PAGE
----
Book Review Wednesday: Maus (5 stars)

Posted: January 15, 2014 in Book Reviews
Tags: , , , , , , , ,

A graphic novel about world war two with mice as Jews and cats as Germans. Sounds a little out there, right? Not so much. I found it to be one of the most poignant  and realistic books on the holocaust I’ve read since Schindler’s Ark. The story goes back and forth between the author: Art, showing his difficult relationship with his father, and his father’s youth as a Jew in war-time Poland.

It’s heart breaking and funny too. You get a real sense that his father is just telling it like it is. We get to hear about the good parts, but also the bad too. While I loved Schindler’s Ark, it followed so many people that it could only add the extremes (not a bad thing – just a different type of book), but in Maus you get a real sense of Vladek’s life. Most of all you get a real sense of how different things were during the war. Morality was different back then, people had to do things to survive, and because of that you couldn’t trust many people.

Reading the graphic novel, you feel the atmosphere of the place. The art work does a good job of emphasising the story, and sometimes making it so much more powerful by showing it as it is with little comment. There are moments that will stay with me forever, and the idea that this actually happened is overwhelming.

There are two books: Maus 1 and Maus 2. Maus 2 wraps up the storyline nicely, while Maus 1 ends on a ‘to be continued’ note. Being graphic novels they were a short read. I spent a lot of time going back to absorb the artwork and memorable lines, and I still made it through each in a few hours with distractions included in that time.

I’d say that if you are half as interested in world war two as I am then Maus is a must read. It (a little ironically since the characters are shown as animals) puts a human face on the war. I’ve read a lot of facts and figures about world war two, and even some biographies, but this connected me to that place and time almost like I was there with them.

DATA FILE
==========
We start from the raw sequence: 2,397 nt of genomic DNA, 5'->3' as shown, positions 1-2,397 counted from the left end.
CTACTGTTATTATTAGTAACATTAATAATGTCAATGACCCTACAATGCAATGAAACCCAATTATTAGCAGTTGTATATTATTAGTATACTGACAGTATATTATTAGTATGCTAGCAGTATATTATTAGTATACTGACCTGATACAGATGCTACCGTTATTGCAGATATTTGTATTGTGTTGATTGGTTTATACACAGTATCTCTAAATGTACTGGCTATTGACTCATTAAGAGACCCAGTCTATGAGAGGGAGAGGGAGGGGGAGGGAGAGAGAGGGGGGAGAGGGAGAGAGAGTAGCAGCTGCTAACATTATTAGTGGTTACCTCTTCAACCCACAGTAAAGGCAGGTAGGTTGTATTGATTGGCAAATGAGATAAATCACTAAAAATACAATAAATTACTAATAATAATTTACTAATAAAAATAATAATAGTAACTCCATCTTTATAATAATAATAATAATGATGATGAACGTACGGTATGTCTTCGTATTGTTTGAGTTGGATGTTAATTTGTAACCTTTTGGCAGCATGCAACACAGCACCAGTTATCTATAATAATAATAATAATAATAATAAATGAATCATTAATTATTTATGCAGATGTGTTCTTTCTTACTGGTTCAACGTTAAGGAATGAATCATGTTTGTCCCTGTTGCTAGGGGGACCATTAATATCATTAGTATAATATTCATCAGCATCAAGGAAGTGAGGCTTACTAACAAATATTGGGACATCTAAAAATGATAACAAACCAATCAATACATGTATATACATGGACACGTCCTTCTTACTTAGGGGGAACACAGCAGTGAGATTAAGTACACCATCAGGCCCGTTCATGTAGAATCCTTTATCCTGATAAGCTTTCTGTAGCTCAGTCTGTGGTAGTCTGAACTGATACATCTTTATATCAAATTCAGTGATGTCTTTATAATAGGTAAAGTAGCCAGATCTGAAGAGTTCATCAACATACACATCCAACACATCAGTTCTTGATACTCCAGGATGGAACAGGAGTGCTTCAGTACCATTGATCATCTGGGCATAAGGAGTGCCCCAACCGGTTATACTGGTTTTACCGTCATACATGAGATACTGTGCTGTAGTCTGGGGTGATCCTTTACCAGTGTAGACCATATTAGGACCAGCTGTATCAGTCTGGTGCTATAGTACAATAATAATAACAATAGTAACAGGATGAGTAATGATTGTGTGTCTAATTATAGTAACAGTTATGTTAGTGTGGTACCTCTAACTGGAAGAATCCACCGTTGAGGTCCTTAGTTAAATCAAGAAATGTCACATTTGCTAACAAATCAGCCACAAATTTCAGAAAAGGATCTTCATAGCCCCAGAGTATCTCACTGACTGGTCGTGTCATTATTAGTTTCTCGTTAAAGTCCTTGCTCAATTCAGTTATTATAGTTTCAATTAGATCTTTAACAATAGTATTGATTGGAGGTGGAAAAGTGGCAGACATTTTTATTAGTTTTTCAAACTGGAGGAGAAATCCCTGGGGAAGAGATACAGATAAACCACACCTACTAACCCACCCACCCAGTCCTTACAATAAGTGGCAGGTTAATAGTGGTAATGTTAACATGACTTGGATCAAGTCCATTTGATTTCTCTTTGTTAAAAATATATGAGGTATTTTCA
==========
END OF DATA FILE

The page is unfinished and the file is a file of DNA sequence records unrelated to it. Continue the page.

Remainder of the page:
Best of all the people in this book are not heroes. Some do heroic things, but when people do you feel scared for them because the book puts you solidly in a time where heroic acts often killed you. Most are just people trying to survive and trying to help their families survive. This is what made the book so much more realistic than others I’ve read. This is the life of a typical Jew in world war two Poland, who by wits and more often pure luck made it through something that killed so many just like him.

Maus emphasises that the killings were random. The Nazis wanted all Jews dead, and if Vladek or his wife Anja had worse luck then they could have easily ended up dead.

In case you want to read further reviews on this book, here’s the link:

https://www.goodreads.com/book/show/15196.Maus_I_

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